The Federal Housing Finance Agency has decided to raise guarantee fees from Fannie Mae or Freddie Mac on mortgages in states that respect the rule of law.

Really, that’s about the size of it.

As Shahien Nasiripour points out today, the g-fees will go up in five states that have slowed the foreclosure process by either mandating mediation before eviction, or created laws that seek to ensure proper documentation in the foreclosure process.

US borrowers in states where home foreclosures are costly and time-consuming will have to pay more for their mortgages, the top housing regulator has proposed.

Lenders originating new loans in New York, New Jersey, Illinois, Florida and Connecticut will be forced to pay US-backed mortgage giants Fannie Mae and Freddie Mac up to 30 basis points extra for their credit guarantee, the Federal Housing Finance Agency said in its proposal.

The fee would probably be passed on to borrowers. The agency said the surcharge would compensate for the increased cost of repossessing homes in the five states, costs ultimately borne by US taxpayers [...]

“If those states were to adjust their laws and requirements sufficiently to move their foreclosure timelines and costs more in line with the national average… the fees imposed under the planned approach would be lowered or eliminated,” the FHFA said.

So the federal conservator of Fannie and Freddie wants to put its thumbs on the scale in favor of faster foreclosures and diminished due process. That’s the only thing you have to extrapolate here. FHFA wants to be able to foreclose on lenders in Illinois, New York, New Jersey, Connecticut and Florida without concern for whether the documents are legitimate, without concern for whether the bank and the borrower can come to a resolution on a modification.

As Yves Smith explains, Fannie and Freddie have refused to crack down on the corrupt foreclosure mill law firms they use to foreclose on their borrowers, who helped to create the problem that caused the backlash from judiciaries in New York and New Jersey. THAT has slowed down foreclosures, and Fannie and Freddie can seek an easy remedy there by following the law. Furthermore, with respect to Florida, the foreclosure delay is largely servicer-driven. They don’t want those foreclosed properties back on the market or in their hands at all as shadow inventory, because they would have to take control of maintenance and upkeep. “The power of the GSEs is being used to pressure state legislatures to join a legal race to the bottom,” Smith says.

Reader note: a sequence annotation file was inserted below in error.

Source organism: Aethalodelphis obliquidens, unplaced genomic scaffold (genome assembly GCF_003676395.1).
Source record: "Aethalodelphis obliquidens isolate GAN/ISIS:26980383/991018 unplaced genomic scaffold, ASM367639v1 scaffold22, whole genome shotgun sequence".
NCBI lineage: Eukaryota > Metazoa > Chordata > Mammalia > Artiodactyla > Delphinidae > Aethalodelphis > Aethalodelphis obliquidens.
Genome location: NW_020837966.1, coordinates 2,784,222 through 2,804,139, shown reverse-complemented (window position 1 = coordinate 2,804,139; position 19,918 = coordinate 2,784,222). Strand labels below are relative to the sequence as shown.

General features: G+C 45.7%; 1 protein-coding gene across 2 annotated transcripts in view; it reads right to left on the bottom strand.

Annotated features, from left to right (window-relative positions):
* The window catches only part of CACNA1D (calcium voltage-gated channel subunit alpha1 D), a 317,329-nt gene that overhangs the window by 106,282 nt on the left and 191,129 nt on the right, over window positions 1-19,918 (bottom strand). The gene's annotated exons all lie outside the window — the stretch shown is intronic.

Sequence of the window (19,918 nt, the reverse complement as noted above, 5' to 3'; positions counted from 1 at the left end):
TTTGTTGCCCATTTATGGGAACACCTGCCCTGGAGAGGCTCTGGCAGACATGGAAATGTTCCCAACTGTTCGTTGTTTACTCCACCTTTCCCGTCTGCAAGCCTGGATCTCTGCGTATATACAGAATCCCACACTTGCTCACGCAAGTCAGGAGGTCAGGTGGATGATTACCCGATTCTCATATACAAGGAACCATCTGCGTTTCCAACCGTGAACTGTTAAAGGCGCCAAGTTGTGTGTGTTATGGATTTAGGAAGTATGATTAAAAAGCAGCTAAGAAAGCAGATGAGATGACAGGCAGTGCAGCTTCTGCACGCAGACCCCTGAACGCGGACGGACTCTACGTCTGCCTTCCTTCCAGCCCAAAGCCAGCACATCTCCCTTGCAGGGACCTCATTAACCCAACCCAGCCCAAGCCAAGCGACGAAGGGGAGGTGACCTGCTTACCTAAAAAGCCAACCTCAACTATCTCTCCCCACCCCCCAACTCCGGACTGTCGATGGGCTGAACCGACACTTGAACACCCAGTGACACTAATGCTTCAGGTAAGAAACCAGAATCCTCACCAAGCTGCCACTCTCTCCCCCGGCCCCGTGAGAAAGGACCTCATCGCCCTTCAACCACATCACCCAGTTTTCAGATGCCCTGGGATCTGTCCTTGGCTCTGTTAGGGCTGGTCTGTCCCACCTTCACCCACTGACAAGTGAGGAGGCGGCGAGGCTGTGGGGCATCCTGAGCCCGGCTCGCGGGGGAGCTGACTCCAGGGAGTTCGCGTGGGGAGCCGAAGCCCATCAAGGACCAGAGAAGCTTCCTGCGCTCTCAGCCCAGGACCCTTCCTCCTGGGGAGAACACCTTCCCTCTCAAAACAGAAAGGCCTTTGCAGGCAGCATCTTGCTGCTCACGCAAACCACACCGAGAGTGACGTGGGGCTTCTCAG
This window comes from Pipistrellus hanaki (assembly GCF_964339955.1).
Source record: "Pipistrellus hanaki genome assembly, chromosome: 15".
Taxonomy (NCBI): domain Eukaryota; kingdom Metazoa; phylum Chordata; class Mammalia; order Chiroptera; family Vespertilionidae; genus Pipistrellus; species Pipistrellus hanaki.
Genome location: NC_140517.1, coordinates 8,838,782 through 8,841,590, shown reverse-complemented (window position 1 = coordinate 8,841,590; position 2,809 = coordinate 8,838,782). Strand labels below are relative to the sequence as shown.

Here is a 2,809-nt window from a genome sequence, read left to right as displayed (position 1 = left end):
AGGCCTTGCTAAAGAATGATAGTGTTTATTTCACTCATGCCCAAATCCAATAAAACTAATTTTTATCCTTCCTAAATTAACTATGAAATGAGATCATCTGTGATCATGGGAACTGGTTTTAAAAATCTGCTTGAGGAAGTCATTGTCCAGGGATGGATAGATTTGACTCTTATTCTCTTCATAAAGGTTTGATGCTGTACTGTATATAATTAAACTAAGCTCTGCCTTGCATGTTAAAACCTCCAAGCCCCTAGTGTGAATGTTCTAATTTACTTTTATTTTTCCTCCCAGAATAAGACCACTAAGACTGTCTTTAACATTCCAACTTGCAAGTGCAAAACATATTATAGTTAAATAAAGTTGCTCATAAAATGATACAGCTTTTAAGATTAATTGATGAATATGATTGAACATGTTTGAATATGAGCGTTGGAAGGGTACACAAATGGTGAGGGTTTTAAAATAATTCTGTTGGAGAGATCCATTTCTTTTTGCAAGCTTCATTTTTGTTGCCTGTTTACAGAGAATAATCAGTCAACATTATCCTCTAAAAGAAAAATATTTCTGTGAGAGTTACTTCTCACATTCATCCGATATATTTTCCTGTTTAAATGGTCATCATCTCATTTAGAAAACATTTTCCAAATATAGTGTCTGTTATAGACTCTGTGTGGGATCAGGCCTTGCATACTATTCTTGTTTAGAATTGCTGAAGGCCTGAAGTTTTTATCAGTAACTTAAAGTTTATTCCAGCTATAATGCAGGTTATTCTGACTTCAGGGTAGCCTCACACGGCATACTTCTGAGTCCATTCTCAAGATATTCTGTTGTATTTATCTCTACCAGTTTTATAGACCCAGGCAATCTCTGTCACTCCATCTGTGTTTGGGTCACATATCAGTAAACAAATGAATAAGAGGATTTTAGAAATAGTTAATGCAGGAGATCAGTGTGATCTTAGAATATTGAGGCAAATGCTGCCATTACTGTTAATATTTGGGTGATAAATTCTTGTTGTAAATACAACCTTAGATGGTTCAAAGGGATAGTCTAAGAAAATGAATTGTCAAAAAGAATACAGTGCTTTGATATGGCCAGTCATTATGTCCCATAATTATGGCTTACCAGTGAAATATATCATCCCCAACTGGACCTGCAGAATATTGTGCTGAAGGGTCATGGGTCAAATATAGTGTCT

She’s right. Rep. Brad Miller correctly identifies this as bullying. And one lawmaker determined to fight this is Sen. Richard Blumenthal, from one of the affected states, Connecticut. His state has a mandatory mediation system in place that puts off foreclosures until the homeowner sits down with the borrower to try and reach a resolution. It’s been very successful. And FHFA wants to punish Connecticut for it. Blumenthal was pissed on the Senate floor last night.

“I will fight to stop Fannie and Freddie from punishing Connecticut for protecting its citizens from unfair and abusive foreclosure practices. I am seeking immediate action to reverse this misguided, unacceptable decision.

Connecticut’s commonsense judicial safeguards protect homeowners from robosigners, fraudulent affidavits, and other big bank tactics that have violated the rights of too many families across the country. FHFA’s proposed fee will significantly increase costs for all Connecticut consumers trying to achieve the American dream of homeownership. It will also threaten our state’s effort to repair the housing market while preventing unnecessary and illegal foreclosures, with all the costs they impose on Connecticut homeowners, taxpayers, and communities.

“I am proud that Connecticut provides protections to help families keep their homes, and to ensure that no Connecticut homeowner is the victim of an illegal foreclosure. And I am determined to protect my state’s right to safeguard homeowner interests.”

There’s a new Senate Consumer Caucus, and Blumenthal brought this up at their inaugural meeting. I don’t know what he has in mind as far as fighting this, but he ought to have support from his colleagues in the affected states, at least.

Either way, FHFA has revealed their true colors here. They’re trying to intimidate states into changing their laws to facilitate foreclosures. Your government at work.